Human Rights

The State of Healthcare in the United States

Jane Perkins

 

This issue of Human Rights focuses on health and health rights, highlighting some of the extreme disparities that exist for millions of people living in the United States due to the lack of health care and health rights and making some recommendations for what we can do. As these articles point out, in contrast to many other countries, the United States does not recognize a constitutional or legal right to health or health care (unless you are in prison). This does not mean, however, that there are not laws that establish some rights to health coverage. 

The oft-repeated phrase, facts matter, applies here. This issue’s authors offer a parade of facts: 

  • From Khiara M. Bridges: People of color are less likely to be given appropriate cardiac care, receive kidney dialysis or transplants, or receive the best treatments for stroke, cancer, or AIDS. 
  • From Mary Smith: Funding of the Indian Health Service would need to nearly double to match the level of care provided to federal prisoners.
  • From Erika Ziller and Andrew Coburn: The mortality rate for rural working-class whites is rising, driven by “despair deaths” from suicide, liver disease, and accidental poisoning, in particular from opioid and other drug overdoses. 
  • From Gretchen Borchelt: Women need more health care but are more likely to be poor and routinely forgo needed care or struggle with medical debts. 

What has been happening to address disparities such as these? The articles identify three notable changes over the last 10 years. First, the Affordable Care Act (ACA)—the most significant advancement toward universal health coverage in the United States since passage of Medicare and Medicaid over 50 years ago. The ACA requires most individuals to have health insurance, provides premium supports to help lower- and middle-income people purchase insurance, bars health insurers from refusing coverage based on things like pre-existing conditions, and expands Medicaid to individuals with incomes below 138 percent of the federal poverty level (primarily childless adults who are not pregnant or eligible for Medicare). After the ACA was implemented, the rate of uninsured fell from 16 percent in 2010 to 9 percent in 2016. In those states taking up the Medicaid expansion, health access and utilization improved across the board; medical debts decreased; hospital uncompensated care decreased dramatically; rural hospitals regained footing; and jobs were created within and outside of the health care field. As Timothy Stoltzfus Jost points out, the ACA expanded benefits for the bottom quintile of the population, financed considerably by taxes on the wealthiest Americans and corporations (a regime likely to be undercut by the 2017 tax cuts).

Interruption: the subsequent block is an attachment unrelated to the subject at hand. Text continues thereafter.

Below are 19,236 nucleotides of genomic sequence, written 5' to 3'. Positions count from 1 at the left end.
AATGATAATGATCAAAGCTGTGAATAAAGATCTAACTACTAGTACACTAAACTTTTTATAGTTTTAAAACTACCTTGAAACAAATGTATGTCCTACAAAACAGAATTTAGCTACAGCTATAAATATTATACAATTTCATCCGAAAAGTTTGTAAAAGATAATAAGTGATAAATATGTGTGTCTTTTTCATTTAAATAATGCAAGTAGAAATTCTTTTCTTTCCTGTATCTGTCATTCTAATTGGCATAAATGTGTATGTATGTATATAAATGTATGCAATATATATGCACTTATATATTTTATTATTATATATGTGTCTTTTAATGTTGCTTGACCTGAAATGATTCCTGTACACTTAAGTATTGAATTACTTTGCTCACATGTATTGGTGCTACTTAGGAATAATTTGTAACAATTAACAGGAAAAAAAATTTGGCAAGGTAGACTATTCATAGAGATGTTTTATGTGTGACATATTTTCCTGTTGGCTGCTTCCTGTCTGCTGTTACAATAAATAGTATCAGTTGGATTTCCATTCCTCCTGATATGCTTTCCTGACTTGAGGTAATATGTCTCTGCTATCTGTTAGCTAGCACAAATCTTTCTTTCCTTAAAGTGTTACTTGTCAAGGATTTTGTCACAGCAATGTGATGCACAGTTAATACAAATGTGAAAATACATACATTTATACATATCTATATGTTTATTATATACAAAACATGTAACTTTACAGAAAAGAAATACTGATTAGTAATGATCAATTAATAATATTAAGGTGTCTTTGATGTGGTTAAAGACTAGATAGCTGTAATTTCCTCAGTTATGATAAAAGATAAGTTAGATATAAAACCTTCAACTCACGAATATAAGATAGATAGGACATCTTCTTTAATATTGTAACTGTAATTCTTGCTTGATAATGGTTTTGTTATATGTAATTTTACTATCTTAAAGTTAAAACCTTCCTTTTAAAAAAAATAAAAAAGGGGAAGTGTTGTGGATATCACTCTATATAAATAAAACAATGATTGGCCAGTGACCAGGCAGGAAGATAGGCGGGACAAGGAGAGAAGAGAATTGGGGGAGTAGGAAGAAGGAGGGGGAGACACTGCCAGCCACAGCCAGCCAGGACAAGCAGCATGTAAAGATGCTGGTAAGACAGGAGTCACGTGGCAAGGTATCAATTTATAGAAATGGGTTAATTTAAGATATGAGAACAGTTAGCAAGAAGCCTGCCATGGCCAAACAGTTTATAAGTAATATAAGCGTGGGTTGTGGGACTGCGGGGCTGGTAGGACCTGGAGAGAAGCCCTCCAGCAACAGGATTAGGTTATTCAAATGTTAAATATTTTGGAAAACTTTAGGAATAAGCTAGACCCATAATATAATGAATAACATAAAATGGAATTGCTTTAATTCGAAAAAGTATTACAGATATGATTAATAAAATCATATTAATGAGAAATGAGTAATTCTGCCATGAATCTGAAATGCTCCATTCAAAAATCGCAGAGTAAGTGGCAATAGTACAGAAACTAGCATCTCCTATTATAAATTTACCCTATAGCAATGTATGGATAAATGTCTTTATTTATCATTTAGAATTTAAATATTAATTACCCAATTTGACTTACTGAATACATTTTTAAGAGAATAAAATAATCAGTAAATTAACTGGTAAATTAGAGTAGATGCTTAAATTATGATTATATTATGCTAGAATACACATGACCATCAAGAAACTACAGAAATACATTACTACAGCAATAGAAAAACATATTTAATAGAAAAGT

Second, there was an increasing awareness of social determinants of health—the acknowledgment that clinical care cannot go it alone because complex and overlapping social, environmental, and economic factors affect health. Mariam K. Ahmed’s discussion of the nutritional crisis in underserved communities illustrates this, identifying five determinative factors for obesity: food insecurity, food deserts, food swamps, mobility, and nutritional education. Khiara M. Bridges cites population management approaches to diabetes care that, along with improvements in clinical care, have resulted in a fast decline in kidney failure from diabetes in Native Americans, who once experienced the highest rate of any race.